The Invisible Future is a story that gives us some perspective and a way to reflect on the fact that we all end up somewhere; and often the habits we form and the skills we acquire directly impact where, and in what condition.
Project Type: Commercial (5 min)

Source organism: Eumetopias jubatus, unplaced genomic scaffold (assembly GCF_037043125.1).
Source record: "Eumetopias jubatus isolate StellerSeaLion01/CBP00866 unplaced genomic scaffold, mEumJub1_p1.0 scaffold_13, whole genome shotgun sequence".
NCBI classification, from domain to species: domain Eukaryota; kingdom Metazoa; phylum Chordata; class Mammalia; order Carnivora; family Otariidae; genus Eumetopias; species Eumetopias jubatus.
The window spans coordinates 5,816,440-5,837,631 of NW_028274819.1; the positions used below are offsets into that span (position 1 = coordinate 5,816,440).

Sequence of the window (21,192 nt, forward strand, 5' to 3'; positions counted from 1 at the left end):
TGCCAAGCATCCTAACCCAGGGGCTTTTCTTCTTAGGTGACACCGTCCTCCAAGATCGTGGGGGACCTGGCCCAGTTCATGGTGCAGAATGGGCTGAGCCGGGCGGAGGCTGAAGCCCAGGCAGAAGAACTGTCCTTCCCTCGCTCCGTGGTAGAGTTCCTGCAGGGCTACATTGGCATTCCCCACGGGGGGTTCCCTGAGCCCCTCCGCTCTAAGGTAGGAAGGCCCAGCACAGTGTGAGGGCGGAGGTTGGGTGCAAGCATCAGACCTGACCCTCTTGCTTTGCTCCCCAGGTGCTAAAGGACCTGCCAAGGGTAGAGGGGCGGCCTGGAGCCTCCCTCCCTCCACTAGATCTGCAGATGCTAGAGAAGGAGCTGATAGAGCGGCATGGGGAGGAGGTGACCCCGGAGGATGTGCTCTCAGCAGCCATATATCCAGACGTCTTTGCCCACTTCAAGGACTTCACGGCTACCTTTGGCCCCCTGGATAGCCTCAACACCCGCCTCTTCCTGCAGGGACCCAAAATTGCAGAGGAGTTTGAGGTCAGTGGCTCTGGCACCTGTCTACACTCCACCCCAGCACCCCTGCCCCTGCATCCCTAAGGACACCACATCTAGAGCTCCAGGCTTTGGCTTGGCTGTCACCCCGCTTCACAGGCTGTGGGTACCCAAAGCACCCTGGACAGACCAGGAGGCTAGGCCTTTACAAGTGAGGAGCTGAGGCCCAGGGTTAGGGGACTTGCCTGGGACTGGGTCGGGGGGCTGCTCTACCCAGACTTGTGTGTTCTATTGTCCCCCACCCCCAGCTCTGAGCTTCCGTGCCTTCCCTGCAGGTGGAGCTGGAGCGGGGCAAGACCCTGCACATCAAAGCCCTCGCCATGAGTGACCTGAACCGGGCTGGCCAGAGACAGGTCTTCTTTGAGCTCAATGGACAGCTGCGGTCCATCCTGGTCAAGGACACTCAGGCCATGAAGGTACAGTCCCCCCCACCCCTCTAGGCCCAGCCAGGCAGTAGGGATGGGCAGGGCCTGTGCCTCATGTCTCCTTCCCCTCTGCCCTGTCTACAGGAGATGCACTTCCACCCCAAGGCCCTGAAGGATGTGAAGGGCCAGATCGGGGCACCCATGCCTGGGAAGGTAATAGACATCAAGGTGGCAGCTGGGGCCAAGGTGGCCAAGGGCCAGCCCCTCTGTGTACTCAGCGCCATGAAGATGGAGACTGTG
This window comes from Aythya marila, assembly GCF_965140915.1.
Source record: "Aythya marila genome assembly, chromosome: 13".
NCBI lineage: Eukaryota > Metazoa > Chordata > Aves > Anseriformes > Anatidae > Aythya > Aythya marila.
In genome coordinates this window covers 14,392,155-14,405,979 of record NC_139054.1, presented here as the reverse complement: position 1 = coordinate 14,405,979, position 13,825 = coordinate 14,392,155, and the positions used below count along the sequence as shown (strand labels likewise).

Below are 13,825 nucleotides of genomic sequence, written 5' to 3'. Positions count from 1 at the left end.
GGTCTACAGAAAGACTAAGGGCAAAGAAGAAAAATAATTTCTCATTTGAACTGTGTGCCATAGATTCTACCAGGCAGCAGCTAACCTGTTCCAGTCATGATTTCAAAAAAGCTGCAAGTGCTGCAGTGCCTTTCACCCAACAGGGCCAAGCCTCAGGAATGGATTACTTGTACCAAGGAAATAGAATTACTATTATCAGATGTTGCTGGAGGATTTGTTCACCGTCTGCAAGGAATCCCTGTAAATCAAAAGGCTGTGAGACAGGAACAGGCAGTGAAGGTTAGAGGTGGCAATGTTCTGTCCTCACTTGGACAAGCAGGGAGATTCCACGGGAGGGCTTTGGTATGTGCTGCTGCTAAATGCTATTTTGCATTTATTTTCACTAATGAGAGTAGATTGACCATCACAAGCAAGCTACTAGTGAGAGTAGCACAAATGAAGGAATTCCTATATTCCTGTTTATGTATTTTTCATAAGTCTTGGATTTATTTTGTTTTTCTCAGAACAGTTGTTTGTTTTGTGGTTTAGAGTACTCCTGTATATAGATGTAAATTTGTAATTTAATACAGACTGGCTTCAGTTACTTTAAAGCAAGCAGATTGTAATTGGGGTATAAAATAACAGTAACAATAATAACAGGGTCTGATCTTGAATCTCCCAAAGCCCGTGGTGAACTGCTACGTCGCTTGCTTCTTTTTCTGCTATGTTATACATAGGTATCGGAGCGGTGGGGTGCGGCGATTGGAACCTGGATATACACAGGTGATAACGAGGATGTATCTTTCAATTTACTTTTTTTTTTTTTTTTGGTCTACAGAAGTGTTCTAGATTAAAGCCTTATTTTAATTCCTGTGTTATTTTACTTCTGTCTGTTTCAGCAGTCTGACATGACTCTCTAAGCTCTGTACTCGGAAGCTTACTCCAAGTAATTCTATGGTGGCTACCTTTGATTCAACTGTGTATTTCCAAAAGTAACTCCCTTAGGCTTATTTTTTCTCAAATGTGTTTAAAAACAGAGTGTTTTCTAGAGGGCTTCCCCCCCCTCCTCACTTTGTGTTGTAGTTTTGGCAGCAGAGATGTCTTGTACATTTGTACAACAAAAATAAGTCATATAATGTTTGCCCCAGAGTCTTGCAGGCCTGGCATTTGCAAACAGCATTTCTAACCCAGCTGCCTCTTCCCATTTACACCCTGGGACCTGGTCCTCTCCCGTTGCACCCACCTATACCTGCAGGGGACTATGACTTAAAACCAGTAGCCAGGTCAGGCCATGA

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INT. INT. – DIMLY LIT BASKETBALL GYM – NIGHT The ethereal music fades and is replaced by the sound of echoing footsteps on a gym floor. Soft string accompaniment gradually underscores the narrator’s introduction. [The narrator’s voice, which was booming yet distant in scene 1, is now crisp and immediate.] NARRATOR Have you ever said to yourself, “I wish I could tell myself back then, what I know now?” Have you ever though about how different your life might have been? The narrator steps into the light and looks directly into the camera. NARRATOR The truth is, we all have an invisible future. And getting there is largely a matter of trajectory. Who we are, who we have become, and who we are becoming, has a lot to do with who we were, what we believed – about others and about ourselves – and where we placed our trust, back then. The narrator winces, as if in physical pain. NARRATOR It wasn’t until years later as grown men, for most of us, that we began to see a pattern in our accomplishments. Mentors who blazed a trail for us and led us along life’s journeys – we call it Brothering, and peers who cared about us, who saw the best in us and held us to that standard, and wouldn’t let us forget it, even when we couldn’t see it in ourselves – we call that Brotherhood. The narrator hangs his head. NARRATOR Iron and fire began as an idea. An idea that words matter. That the things we do and say now, may very well save or entrap us, tomorrow. In the beginning we said we were, forging the next generation. We talked about the blacksmith’s hammer and the cleansing fire and the precision of each stroke. And then something happened. Our brothers in the ministry grew up and moved on. They took the things they learned to school and into the work place. They sought out other brothers, and they held each other accountable and they put down roots. Some of them fell in love. One of them just got married. The narrator speaks quietly, and emotionally. NARRATOR And when, with tears in his eyes, he explained that while he hadn’t always felt manly by society’s standards, he now knew what it took to be a son, and a brother, and a husband; that he knew what it meant to be the kind of man his wife could count on, the kind of man that would make a good father. And if it hadn’t been for IRON and FIRE, he could have easily lost his way. And he wanted to thank us, not just for his sake, but for his childrens’ sake. —